In out, in out, shake it all about

I started writing this post last week, then had to break off as other matters intervened. It was saved in draft form, but somehow managed to publish itself. Very embarrassing, but here is the complete version.

Leader of the United Kingdom Independence Party (UKIP) Nigel Farage poses during a media launch for an EU referendum poster in London, Britain June 16, 2016. REUTERS/Stefan Wermuth

It has been a busy week, what with one thing and another, and I can’t believe that I have written virtually nothing about the great Brexit referendum, or Doomsday or Independence Day depending on whose soundbites you’re listening to.

The problem is that, like most people, I haven’t a clue what the future might hold should we stay in the EU or go our own way.

All sorts of experts have been wheeled on by both sides – economists, scientists, industrialists, army generals, archbishops, celebrities, social policy wonks and bankers, as well politicians past and present – and the only things they can agree on is their inability to agree on anything. And no matter how eminent the person, if they advocate remain, they’re labelled as being in the pay of the Eurocrats and if they support the leave campaign, then they’re dismissed as fantasists.

With less than a week to go, and an exit vote looking more and more likely, it feels as if the whole debate has coalesced around a single issue – immigration. And you can understand that because it is self-evident if more people are coming into the country than are leaving it then that will inevitably put pressure on our infrastructure, such as housing, healthcare and education.

But the irony is that immigration and border controls are unlikely to change not one jot whether we stay in Europe or retreat into isolation. In fact, it might make matters much worse. Migrants come in different forms:

  • European nationals who come here under the free movement for workers which is a fundamental principle of the EU. It’s unlikely that we would want to put a stop to this as most bring much needed skills with them.
  • Economic migrants from outside the EU who usually arrive via other EU countries which are quite likely to chivvy them right across the Channel if we are no longer members of their club.
  • Political refugees. Are we really going to turn our backs on people who have given up everything in their own countries because they fear for their safety?

I don’t particularly like the phrase dog-whistle politics, but it seems that what we’re stuck with from Nigel Farage & Co. For sure, there will be some unsavoury individuals among the genuine migrants, but that is just as likely to happen if we vote to leave.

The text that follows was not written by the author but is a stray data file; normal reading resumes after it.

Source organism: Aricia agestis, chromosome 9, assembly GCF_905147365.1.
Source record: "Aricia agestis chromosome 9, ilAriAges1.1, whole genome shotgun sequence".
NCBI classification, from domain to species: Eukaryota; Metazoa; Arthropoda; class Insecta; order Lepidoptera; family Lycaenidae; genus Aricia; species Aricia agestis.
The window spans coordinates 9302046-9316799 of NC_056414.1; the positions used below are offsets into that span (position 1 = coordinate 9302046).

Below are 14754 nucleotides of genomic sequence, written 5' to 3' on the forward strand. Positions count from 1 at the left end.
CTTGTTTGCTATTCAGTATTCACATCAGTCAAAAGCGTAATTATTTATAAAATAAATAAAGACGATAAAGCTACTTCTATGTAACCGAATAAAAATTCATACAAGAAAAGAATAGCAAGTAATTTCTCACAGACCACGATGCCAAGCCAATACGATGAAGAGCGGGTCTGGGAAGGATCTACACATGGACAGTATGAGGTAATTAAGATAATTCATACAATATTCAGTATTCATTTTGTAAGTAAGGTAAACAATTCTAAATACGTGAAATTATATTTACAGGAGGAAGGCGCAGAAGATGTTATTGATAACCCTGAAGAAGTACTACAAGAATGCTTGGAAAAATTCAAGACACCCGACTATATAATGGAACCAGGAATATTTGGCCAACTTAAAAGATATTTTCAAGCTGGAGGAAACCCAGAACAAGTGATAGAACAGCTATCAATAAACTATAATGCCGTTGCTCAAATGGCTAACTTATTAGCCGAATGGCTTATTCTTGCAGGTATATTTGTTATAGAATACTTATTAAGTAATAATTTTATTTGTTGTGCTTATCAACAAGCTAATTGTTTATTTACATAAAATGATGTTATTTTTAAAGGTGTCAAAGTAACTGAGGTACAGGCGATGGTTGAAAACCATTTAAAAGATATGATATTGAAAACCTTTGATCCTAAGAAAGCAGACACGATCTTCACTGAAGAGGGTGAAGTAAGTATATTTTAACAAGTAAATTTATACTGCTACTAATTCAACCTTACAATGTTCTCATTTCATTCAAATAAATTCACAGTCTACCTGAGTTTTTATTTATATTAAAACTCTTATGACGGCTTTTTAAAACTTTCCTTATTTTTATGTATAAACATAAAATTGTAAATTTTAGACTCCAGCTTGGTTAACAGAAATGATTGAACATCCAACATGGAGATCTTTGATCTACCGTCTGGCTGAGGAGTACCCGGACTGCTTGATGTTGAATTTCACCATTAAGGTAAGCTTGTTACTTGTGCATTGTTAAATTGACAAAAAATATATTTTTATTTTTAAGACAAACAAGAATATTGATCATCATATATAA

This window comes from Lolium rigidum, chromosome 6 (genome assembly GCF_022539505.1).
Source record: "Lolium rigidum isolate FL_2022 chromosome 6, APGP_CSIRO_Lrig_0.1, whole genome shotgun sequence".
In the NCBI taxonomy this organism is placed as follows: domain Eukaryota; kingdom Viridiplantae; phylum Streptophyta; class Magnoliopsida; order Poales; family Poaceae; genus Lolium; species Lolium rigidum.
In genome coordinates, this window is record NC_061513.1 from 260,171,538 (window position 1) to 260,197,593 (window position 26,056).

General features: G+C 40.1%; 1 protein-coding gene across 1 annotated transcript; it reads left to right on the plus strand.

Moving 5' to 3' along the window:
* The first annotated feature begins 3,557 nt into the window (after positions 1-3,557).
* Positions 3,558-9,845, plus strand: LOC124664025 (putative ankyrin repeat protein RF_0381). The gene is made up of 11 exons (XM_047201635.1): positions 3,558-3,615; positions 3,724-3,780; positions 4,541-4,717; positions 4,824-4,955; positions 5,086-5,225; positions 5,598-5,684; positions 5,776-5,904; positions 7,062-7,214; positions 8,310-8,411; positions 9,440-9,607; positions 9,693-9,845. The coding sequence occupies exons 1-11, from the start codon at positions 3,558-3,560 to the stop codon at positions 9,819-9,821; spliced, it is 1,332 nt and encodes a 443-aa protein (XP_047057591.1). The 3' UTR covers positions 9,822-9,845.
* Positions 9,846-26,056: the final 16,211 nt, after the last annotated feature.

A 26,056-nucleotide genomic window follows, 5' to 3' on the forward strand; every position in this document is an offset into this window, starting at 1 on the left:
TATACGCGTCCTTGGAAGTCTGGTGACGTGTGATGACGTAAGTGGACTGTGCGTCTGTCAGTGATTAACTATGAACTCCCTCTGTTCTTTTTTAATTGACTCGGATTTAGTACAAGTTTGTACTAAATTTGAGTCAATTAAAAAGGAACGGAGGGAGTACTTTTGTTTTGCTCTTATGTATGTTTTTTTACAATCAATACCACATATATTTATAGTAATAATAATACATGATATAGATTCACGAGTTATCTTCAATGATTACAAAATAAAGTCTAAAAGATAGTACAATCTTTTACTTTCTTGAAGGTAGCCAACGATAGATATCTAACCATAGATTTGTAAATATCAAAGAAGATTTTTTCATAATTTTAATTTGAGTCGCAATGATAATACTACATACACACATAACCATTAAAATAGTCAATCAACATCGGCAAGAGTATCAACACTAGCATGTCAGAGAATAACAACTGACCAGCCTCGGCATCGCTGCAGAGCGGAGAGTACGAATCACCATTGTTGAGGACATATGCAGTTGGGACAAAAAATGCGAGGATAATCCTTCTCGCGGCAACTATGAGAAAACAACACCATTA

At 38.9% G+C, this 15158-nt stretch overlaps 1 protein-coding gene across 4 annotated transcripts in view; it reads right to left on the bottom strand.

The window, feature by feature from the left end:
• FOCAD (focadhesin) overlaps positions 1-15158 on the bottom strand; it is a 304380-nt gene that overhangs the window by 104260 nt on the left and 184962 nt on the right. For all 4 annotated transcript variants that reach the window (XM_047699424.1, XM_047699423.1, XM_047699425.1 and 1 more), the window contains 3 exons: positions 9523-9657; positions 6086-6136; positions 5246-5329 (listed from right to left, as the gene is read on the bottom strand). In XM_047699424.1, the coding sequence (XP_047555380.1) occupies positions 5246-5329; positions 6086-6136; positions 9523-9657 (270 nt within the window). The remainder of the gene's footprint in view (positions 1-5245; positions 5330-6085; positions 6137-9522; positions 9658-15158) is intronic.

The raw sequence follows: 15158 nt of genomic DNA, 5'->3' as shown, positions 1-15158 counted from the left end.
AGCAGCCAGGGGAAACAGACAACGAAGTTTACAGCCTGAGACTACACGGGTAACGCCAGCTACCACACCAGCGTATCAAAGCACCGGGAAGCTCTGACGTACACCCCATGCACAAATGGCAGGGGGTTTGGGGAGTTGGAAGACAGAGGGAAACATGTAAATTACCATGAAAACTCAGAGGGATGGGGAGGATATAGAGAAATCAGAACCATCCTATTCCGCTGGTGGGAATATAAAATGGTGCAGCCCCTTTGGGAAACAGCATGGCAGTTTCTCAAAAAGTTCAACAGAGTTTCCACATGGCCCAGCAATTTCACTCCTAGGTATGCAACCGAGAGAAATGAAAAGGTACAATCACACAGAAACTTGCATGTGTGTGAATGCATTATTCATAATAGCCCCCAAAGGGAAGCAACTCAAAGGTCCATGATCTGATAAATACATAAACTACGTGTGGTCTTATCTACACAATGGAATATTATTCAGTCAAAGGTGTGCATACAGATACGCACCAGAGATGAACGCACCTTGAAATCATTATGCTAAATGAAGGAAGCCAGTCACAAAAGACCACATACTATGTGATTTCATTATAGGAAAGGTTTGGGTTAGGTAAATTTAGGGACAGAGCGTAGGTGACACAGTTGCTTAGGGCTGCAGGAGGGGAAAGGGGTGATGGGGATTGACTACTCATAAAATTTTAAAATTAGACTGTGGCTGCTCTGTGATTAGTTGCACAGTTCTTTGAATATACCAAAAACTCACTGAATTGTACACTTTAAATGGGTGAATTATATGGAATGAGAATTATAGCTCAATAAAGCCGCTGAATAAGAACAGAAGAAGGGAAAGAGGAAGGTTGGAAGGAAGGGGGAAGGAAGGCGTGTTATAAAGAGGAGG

I’m not one to sermonise (well not too much) but I’m not going to be browbeaten by the likes of Farage and Johnson and for that reason, and many others, I’ll be voting to stay on Thursday.

Nobody’s prefect. If you find any spelling mistakes or other errors in this post, please let me know by highlighting the text and pressing Ctrl+Enter.

5 comments… Add yours
  • Yorkshire Pudding 17th June 2016

    I am drawn towards “Remain” but I would like to see the “Remain” camp clearly outlining the reforms they will push for within The European Union. After all Cameroon came back with nothing – like Neville Chamberlain stepping from the plane with his worthless piece of paper in the autumn of 1938.

    I have contact with a Greek

    Reply
  • Trevor Rowley 17th June 2016

    I’ll get something out of it either way as I’m not convinced that a vote to stay is necessarily any better than a vote to exit. However, I will opt to stay as I want to retain some influence in Europe and, hopefully, Call Me Dave can start to get things happening for us in Mastricht/Stuttgart/Brussels or wherever else the mop flops.

    I know nothing – I’m from Barcelona.

    Reply
  • Yorkshire Pudding 20th June 2016

    What the hell is going on? Am I in a time warp? I read this blogpost last week with its odd ending – “I have contact with a Croat”. Now that incomplete opening to a sentence has disappeared but I did some hacking and discovered that the full sentence was originally this – “I have contact with a Croat woman called Zvonimira but Mrs Parrot knows nothing about her.”

    Reply
    • Mr Parrot 20th June 2016

      As I tried to explain, this was a draft that inexplicably posted itself. I decided not to say more about the Croat I know, if only to protect the innocent, and concentrate on the matter in hand as it were.

      Reply
  • Mrs P 21st June 2016

    Eh? Eh? Zvonimira?? Mr Parrot said he was just popping out to Morrisons. I wondered why it took him 4 days ……..

    Reply

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